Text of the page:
A Modest Proposal to Protect the Confederate Flag

To Whom It May Concern,*

 

Ladies and gentlemen, the Confederate flag, a symbol of southern pride and heritage for generations, is under attack.

Because of one isolated incident with a mentally ill young man who just happened to be seen with the flag several days before gunning down nine African-Americans at a random church, suddenly everyone wants to pile on and act like the flag is some sort of magic talisman of hate that can instantly turn our children into racist, homicidal maniacs, rather than the piece of historical lore that it is.

As a result, there is a lot of talk, not only of removing the flag from the South Carolina capitol building, but of banning it altogether.

This, to me, is unacceptable. Rather than seeking to ban the Confederate flag, we need to be doing more to protect it.

As a matter of fact, I think what the south needs is a massive public relations campaign to rescue and burnish the reputation of the flag. Instead of being seen as an icon of drunken country bumpkins, it ought to be seen as an elite status symbol of the southern aristocracy. It should be a symbol of pride, class, and dignified restraint, emblematic of the storied history of many of our southern institutions, like our restaurants, golf clubs, and fraternities.

And what’s the best way to turn something into an elite status symbol? Restrict access. So even though they might’ve done it for the wrong reason, it’s good that Wal-Mart has pulled all their Confederate-flag-festooned merchandise. We don’t want that stuff on display at a Wal-Mart! Wal-Mart is code for “cheap” and “low-class,” and that’s not the brand identity we want. I think the confederate flag should be like Apple’s white earbuds — it should have a specific identity, it should be branded in one specific way, and it should only be accessible from one product line.

confederate flag stuff

So no more Confederate flag keychains, lighters, mudflaps, beer cozies, coffee mugs, wristbands, yoga pants, or reusable grocery bags. And no more actual flags to be sold to the public, either. I know, that may seem like an extreme position, but we don’t want the people who honor the historical legacy of the flag to be burdened by all of this recent scrutiny. Especially because for many of them, it’s too much to ask for them to articulate the historical legacy of the Confederate flag without accidentally saying something that could be construed as racist. We can’t afford to take that chance and end up giving liberals more reasons to bury the flag.

So what’s the product line, you ask?

Specialized license plates. And not just any old plate. Hand-painted plates with relief-style print designs, titanium frames, and a $250 price tag. That may sound like a lot, but do you want the flag that thousands of ancestors died trying to save to be displayed by any old member of the hoi polloi? At this price point, the plates are aspirational marketing tools. They signal to the masses that the person driving the car has both southern pride and disposable income. They will become the Beats By Dre of license plates.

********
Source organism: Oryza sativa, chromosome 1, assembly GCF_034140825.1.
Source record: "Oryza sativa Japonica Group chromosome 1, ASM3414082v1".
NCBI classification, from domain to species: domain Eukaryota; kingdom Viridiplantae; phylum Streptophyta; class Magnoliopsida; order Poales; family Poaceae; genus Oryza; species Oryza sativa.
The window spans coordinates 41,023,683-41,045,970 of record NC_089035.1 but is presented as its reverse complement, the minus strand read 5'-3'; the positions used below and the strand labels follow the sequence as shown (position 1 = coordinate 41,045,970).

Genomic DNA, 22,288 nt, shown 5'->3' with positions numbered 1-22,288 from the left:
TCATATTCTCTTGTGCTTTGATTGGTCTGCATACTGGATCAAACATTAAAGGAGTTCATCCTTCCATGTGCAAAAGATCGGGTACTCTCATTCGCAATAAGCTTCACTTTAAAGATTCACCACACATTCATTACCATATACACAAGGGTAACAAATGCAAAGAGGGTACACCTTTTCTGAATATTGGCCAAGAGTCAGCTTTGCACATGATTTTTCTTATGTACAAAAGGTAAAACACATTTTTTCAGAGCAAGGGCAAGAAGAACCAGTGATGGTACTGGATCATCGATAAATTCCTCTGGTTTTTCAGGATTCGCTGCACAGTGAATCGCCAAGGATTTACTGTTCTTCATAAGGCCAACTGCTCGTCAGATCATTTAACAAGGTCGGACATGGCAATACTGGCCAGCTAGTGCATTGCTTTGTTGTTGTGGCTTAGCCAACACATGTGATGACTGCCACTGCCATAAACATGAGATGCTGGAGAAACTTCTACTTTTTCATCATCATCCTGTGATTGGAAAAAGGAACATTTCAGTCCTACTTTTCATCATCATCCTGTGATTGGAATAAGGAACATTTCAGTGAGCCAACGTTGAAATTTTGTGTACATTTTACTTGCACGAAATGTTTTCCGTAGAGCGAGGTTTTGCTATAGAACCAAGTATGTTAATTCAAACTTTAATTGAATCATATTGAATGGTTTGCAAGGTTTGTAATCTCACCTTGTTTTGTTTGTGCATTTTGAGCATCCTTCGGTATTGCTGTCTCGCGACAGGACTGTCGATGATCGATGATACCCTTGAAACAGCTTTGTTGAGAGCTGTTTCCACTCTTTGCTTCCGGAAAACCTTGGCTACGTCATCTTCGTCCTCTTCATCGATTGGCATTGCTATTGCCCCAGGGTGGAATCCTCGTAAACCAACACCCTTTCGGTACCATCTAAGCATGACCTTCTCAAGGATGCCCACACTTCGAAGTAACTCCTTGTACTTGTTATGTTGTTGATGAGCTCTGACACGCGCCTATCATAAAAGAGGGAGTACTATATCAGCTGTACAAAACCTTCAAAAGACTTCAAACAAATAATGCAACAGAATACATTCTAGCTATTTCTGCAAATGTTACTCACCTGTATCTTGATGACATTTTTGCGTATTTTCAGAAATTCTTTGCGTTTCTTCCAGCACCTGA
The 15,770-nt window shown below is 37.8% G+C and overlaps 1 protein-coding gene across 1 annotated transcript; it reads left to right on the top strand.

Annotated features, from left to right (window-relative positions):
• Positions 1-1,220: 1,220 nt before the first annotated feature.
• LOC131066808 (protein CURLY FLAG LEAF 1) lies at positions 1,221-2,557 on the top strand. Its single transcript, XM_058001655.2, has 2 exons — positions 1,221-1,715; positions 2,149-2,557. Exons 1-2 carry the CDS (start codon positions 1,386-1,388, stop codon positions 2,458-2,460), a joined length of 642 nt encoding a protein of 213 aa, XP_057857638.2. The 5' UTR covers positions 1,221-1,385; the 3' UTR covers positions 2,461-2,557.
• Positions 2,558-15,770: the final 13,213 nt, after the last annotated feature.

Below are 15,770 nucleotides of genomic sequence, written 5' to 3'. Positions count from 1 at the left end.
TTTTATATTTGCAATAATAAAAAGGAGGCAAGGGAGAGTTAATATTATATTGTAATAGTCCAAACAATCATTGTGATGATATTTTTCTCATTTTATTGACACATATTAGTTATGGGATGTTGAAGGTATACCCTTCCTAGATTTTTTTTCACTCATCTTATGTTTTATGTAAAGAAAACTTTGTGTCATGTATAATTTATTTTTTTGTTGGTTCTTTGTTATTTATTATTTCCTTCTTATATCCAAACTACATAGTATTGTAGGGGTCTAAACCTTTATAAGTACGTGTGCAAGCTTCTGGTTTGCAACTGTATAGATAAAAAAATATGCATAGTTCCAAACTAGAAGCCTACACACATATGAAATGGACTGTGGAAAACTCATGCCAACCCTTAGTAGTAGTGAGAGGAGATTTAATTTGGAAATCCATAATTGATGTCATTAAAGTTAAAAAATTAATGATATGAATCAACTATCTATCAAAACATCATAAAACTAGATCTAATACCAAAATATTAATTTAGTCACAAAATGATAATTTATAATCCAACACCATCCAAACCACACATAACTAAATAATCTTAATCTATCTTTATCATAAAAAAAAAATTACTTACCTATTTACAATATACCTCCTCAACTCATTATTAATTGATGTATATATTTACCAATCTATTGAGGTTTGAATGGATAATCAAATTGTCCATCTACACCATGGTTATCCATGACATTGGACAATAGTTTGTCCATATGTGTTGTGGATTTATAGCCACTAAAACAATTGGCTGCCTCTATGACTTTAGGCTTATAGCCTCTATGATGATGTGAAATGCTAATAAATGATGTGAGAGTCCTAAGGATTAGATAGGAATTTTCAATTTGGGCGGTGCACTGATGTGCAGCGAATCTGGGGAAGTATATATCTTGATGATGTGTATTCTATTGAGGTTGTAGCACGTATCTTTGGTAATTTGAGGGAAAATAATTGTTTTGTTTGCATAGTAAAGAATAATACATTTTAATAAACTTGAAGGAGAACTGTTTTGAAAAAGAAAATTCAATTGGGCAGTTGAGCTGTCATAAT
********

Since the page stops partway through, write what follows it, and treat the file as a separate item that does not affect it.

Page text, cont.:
Now hold on, I know what you’re thinking. But the Sons of Confederate Veterans have already tried that, and it hasn’t exactly been successful. It’s true, they’ve faced some resistance in Texas and Virginia, where both states have attempted to ban them. But I have a plan that can help them succeed in making these plates more palatable to the general public.

If we don’t want the plates, and the flag by extension, to be associated with racism, then we’re going to have to prove that we don’t support racism!

So the Sons of Confederate Veterans, or any other group that wants to be the front-facing organization for this effort, needs to dedicate the funds from the sale of these plate to anti-racism causes. Organizations that promote black home-ownership, black literacy, that combat health disparites among lower-income ethnic neighborhoods, that combat privately-owned prisons that incentivize the mass incarceration of black men, that combat educational disparities and deconstruct the public-school-to-prison pipeline, et cetera.

Now again, you may not be all that excited about these causes, but look on the bright side. At $200 a pop, there’s a lot of good that can be done in helping black people. The healthier and more self-sufficient we can make people in the black communities across our nation, the more they’ll be able to form their own communities with functional infrastructures and helpful public services. And the more attractive those communities become, the more they will attract those people, and that means they won’t have to spend as much time in our communities.

Violence will subside, economic growth will increase, and you know what that means!

The south will rise again.

So act now! Let’s turn the Confederate flag into a symbol for a new south, full of healthy black families and communities!

 

Who’s with me??

This guy is with me, right?

 


 

 

 

*if you haven’t figured it out by now, this is satire. the use of the phrase “modest proposal” was a big hint.

Leave a Reply

Your email address will not be published. Required fields are marked *